Roosevelt ( Rosey) Grier's "Soul City " was produced by Bobby Darin in two sessions (May 21 and May 22, 1964) at the RCA Victor Recording Studios in Hollywood, CA.
Bobby Darin is an original -- both as an artist and a record producer. He has an infallible instinct for finding and nurturing musical talent in the most unexpected places and personalities. That's why RIC Records gave him carte blanche to produce some of the label's first releases (via his TM Productions firm ).
We'll admit the RIC Board of Directors was slightly startled when Bobby said Ram football star Roosevelt Grier was the most exciting singer he'd heard since Ray Charles. But -- as usual -- Bobby's built-in talent antenna was receiving loud and clear. The results sing out for themselves with passionate conviction and feeling on this album.
Before Bobby found Rosey, the Ram star had been singing and playing guitar for some time with only moderate success. He even had a few singles out a few years ago, but - as a singer Rosey heretofore lacked the mysterious "star" quality that made him an all star football tackle.
However -- with Bobby as his coach -- Roosevelt Grier has finally emerged as a powerful vocal performer, exhibiting the same sock showmanship and drive on stage today as he always had on the field. Here's what Bobby himself has to say about Rosey and the story behind this album.
JOE CSIDA President-Recording Industries Corp.
"SOUL CITY IS AN ALBUM FOR EVERYONE WHO EVER FELT OPPRESSED!"
A Falstaff Beer commercial, of all things, was the catalyst for this album. My press agent, David Gershenson, heard Roosevelt Grier singing it and was immediately impressed with his potential as a pop singer.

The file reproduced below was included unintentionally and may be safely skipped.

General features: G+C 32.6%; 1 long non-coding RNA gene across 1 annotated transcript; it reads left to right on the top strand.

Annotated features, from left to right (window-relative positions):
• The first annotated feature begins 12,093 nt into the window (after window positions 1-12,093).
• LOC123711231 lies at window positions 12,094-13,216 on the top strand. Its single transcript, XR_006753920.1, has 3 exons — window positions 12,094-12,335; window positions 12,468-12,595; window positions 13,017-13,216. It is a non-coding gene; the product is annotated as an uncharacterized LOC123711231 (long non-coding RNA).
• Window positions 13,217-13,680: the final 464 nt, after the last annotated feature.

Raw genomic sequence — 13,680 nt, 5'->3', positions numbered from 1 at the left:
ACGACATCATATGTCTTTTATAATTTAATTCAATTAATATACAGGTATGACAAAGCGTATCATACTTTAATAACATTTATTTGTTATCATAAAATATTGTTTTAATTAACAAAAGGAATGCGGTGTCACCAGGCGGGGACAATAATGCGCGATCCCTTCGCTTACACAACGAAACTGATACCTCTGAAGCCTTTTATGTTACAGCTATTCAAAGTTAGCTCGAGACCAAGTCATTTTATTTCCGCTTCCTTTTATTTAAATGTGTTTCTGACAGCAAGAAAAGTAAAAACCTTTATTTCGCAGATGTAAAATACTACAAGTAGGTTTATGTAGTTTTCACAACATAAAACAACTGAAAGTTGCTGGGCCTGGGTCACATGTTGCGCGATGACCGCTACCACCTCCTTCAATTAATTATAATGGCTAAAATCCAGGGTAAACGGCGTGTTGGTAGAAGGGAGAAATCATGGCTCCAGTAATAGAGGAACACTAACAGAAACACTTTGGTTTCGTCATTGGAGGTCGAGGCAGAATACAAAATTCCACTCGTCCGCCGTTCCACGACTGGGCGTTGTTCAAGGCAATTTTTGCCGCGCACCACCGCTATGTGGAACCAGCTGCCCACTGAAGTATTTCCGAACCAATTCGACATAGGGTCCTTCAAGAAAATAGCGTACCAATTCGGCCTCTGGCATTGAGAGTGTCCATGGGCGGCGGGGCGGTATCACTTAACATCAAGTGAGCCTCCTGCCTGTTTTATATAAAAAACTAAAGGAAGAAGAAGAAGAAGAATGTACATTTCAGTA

Rosey auditioned for me "live," and as soon as he opened his mouth I knew that -- as great as he is playing football - he'd rather sing. Rosey is a natural singer, with a rich Roy Hamilton-type sound on big notes and the pulsating rhythm sense of B. B. King.
I knew right away I wanted to record him. The only question in my mind was "how?" Rosey finally answered that himself. We played all kinds of material, and the only time his eyes lit up with all-out enthusiasm was on "message" songs -- not dogmatic "down in the cotton fields" messages, but vital, citified expressions of longing and need.
Naturally the songs in this album have a deep, soul-searching impact on Rosey, but I am equally moved by them. Their message isn't only applicable to the plight of the minorities. This is an album for everyone who ever felt oppressed! It's about a hunger of soul -- a plea for understanding and self respect. It's about the inequities of being poor and the sweet, compensatory power of love to enrich even the most miserable existence.
Most of all, it's a universal identifiable expression of hope and compassion for anyone who was ever down and needed desperately to get up.
NOTE: Rosie sang 2 songs on this LP composed by Bobby
Thanks to Donna Carter for these liner notes and picture
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